3-D printing


In 20I4 I was invited by Stephen Grimmer to be part of a 3D Printing residency at Medalta, a ceramic residency program in Medicine Hat, Alberta, Canada. The idea of the residency was to use the tech and printer that was developed by John Balistreri and Greg Pugh to design and make ceramic objects.

I hadn’t been thinking about that 3D print process at all, so I needed to figure a way in, objects to make that made sense for the ideas in my work. I was having a retrospective at the time, and was aware that people who were viewing the work at the museum did one of two things: they either tried to touch the work, or tried to hear the echo of their voice as they sang or spoke into the larger vessels. I was intrigued by this, and thought that since my work is all about the sense of touch, I’d explore how sound might be an idea to play with.

I asked Titilayo Ngwenya, a wonderful singer that I know, to sing into the vessels. We recorded her voice, and used the sound patterns as a building block for the 3D prints. We made the sound waves into 3D spindles, and then built cylinders on the computer using the Maya platform. These cylinders were then manipulated into tea bowl forms. Due to the limitations of the size of the prints, I didn’t’ want the pieces to feel like ‘models’ of the ceramic forms I make. I wanted the prints to be in a scale of 1:1, so the tea bowl was a perfect form to play with.

We printed 6 different tea bowls at Medalta. I brought them back to my studio in Dartmouth, MA, and fired them in my anagama wood kiln. I was interested in taking a 21st century technology and mixing it up with a 16th century firing process. I wanted to bring the ‘hand’ back into it, and by using wood firing as a means of finishing the work, the coldness of the process of the printing came alive with the process of firing. The idea that originally formed from the pieces at my retrospective came full circle, playing with both touch and sound, all in a 3D printed piece.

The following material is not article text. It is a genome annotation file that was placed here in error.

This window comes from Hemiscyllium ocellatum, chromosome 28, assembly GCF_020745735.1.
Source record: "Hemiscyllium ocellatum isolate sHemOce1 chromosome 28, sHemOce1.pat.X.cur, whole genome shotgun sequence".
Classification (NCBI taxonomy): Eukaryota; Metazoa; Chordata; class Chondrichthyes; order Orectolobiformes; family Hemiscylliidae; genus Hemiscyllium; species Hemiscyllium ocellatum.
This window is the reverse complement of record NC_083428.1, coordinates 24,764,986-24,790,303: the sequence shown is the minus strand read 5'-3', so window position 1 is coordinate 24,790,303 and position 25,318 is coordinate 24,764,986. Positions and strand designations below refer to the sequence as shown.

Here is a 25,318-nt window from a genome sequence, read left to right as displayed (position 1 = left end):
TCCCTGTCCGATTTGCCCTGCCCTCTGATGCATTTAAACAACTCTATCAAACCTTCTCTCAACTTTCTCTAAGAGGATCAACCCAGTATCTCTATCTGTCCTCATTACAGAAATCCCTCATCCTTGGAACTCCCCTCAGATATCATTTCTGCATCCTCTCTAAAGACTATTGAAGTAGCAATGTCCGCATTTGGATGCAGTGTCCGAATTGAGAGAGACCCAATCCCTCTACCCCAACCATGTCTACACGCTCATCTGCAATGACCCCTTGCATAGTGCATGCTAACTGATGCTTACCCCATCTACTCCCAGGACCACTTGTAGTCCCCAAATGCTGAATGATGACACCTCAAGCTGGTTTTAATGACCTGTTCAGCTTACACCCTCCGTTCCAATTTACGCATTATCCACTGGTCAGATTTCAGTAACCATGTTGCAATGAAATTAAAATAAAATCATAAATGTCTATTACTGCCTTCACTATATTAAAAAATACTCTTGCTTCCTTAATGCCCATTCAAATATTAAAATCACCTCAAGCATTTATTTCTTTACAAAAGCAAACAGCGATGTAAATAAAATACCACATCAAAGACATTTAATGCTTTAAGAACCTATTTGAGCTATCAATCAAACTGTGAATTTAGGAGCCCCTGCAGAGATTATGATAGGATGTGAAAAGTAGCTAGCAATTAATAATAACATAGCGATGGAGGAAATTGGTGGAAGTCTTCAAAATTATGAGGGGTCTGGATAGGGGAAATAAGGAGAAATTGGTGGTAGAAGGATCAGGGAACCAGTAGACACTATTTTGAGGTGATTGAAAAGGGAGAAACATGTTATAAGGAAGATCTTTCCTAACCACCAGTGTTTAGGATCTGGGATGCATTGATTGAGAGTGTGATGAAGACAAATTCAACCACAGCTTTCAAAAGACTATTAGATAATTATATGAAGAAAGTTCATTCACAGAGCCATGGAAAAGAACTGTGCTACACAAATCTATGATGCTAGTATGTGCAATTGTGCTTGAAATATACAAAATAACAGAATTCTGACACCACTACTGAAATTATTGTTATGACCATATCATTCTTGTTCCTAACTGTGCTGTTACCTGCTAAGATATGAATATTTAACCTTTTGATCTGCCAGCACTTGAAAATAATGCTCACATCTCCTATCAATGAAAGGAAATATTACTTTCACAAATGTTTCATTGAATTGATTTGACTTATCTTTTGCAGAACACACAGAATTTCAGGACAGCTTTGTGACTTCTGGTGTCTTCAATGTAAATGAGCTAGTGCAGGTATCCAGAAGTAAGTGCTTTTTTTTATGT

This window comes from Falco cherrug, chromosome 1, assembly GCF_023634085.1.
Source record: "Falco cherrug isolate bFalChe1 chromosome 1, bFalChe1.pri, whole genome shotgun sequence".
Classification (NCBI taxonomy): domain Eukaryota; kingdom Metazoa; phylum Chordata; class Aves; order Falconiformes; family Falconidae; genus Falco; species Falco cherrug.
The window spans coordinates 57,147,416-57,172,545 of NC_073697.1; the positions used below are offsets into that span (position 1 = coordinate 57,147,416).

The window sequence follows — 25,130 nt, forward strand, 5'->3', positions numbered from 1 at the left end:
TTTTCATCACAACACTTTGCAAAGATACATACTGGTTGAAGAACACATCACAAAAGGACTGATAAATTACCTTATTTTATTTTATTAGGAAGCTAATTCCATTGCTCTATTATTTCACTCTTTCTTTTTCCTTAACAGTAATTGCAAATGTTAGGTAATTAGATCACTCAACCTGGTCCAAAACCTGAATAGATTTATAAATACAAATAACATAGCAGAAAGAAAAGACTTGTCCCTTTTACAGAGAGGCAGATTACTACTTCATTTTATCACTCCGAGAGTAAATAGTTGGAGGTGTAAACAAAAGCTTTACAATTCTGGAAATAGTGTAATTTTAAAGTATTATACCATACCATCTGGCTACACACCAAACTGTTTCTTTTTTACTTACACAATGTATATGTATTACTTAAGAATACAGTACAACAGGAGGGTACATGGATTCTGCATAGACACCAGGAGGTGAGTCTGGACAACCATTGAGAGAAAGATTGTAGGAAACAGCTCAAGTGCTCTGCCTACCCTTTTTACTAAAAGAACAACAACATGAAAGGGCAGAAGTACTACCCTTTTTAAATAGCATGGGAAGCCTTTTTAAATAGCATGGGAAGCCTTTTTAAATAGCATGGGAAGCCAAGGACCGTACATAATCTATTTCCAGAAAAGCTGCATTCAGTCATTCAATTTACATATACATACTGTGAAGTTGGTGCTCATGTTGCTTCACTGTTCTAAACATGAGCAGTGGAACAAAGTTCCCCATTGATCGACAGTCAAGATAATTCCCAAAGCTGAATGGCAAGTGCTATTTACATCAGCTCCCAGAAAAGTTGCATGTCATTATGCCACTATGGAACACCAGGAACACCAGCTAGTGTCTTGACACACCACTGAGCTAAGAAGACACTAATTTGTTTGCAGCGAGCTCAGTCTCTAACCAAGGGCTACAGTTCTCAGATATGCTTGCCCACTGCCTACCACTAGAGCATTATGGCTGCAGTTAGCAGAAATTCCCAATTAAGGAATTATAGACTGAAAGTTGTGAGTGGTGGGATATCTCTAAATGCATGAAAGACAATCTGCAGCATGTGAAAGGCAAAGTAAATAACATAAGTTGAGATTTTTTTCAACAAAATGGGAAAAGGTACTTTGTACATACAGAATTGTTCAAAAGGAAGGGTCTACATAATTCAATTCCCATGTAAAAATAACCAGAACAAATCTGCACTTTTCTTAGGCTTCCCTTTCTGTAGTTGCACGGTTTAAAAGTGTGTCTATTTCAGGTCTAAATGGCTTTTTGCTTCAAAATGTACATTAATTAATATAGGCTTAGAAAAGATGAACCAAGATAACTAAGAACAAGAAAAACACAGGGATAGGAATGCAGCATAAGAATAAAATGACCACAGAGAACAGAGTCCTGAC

After Medalta, the technology was purchased by Tethon 3D in Omaha, Nebraska. I went out to work at their facility with Greg Pugh in 2015 and made 60 different tea bowl prints. I’m currently in the process of firing them.

This entire project was a good one for me, getting me thinking in ways that opened a new door with my work. I think the difficulty in 3D printing is how do you bring the process into your work, where the technology offered actually adds to the ideas you’re working with? Most 3D printing that I see in clay is cold, not having a lot of connection to ideas. It seems more tech and process based, more about the ‘wow’. What’s interesting to me is how to reconcile the 3D printing process with the ideas. It was a great project to ask that question.